How is it that merely the greatest car blog in the world has never written up “merely the greatest sedan in the world”? What a glaring omission. I actually shot one some years back, but had forgotten about it, until now. Well, it’s going to have to wait, but in the meantime I can offer you this as a consolation. I’m not going to claim it’s merely the greatest review in the world, but it is actually quite good, and a bit less breathless than some of the others at the time.
The 6.3 was a rather unexpected bold move by such a conservative company. Shoehorn a V8 more than twice as big as the six it was designed for into the engine compartment of a 112″ wb Mercedes? Was John DeLorean moonlighting for Daimler-Benz? This was pretty radical, for a company that made a big deal in pointing out the small incremental differences in engine sizes on the back decks of their cars. And that wasn’t going to work for this one, as there was no way they were going to let mid-range sedan challenge the Grosser 600 in prestige or numbering rights.
The 6.3 L SOHC V8 was rated at 300 (gross) hp at a very modest 4100 rpm. In the German PS rating, its rating was a mere 250, roughly comparable to the net ratings that came along in the US a few years later. Clicking off a 15.1 second 1/4 mile time was pretty impressive in 1969, with just 300 hp and an automatic. Good luck getting your 300 hp Impala to do that, or even a Chevelle. In fact, in the 1966 Popular Science comparison we posted here, the fastest of the big cars tested was the Impala with the new 325 hp 396, backed by the new THM-400. Its 1/4 mile time: 17.0 seconds.And its 0-60 time (8.9 seconds) was also a full two seconds longer than the 6.3 (6.9 seconds). And they both weighed in right at about 4000 lbs. What gives? Maybe DeLorean was a consultant, in terms of specially prepping this ringer?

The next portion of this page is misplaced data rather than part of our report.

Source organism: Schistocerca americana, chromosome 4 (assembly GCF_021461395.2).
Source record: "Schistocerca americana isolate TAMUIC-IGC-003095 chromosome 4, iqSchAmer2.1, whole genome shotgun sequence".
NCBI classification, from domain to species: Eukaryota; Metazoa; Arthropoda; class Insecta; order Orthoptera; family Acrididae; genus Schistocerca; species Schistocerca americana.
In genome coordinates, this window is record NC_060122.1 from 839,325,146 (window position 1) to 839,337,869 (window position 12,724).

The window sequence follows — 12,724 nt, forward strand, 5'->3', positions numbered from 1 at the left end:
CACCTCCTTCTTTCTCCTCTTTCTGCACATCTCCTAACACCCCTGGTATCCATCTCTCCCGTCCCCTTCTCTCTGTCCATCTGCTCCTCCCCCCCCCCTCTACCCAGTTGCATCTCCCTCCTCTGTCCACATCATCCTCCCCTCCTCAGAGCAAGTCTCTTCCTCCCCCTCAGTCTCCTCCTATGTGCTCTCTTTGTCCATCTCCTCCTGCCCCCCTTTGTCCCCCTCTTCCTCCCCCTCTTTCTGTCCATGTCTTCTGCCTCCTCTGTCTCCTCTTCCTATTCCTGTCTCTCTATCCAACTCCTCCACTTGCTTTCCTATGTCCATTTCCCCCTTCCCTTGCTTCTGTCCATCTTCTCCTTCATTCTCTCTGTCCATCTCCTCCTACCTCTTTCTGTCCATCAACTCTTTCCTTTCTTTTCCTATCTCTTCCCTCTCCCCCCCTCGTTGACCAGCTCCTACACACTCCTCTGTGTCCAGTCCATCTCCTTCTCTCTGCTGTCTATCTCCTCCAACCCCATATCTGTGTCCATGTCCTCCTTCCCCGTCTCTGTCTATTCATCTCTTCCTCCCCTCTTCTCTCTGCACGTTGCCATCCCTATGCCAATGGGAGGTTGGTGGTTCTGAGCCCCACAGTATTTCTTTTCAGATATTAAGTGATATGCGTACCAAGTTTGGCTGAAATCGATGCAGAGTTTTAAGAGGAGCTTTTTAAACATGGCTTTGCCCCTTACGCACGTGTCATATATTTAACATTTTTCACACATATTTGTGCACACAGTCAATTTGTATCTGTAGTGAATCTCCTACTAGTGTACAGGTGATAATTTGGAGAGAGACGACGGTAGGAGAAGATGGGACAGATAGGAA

R&T even took their 6.3 to the drag races, where it won two out of three races against a 427 automatic Corvette.
Nope; these performance stats were right in line with all the others for 6.3; no hanky-panky. And the tested car did not meet the factory’s stated top speed of 137 mph; it only went 131. But how it went 131 was the key factor: with complete calm and composure.
Do we have to repeat the fact that the Mercedes’ suspension gave both a superlative ride and handling? And that the steering was precise, quick and gave genuine feel, despite the power assist? And that the four wheel disc brakes are terrific? Never mind the comfortable seats and superbly well appointed interior.
R&T did point out that “merely the greatest sedan in the world” did have a few imperfections, but who cares? To drive a stately Mercedes that can shut down 427 Corvettes at the drags and roll down the Nevada highways at 130 for hours on end, these kind of minor quibbles seem rather unseemly.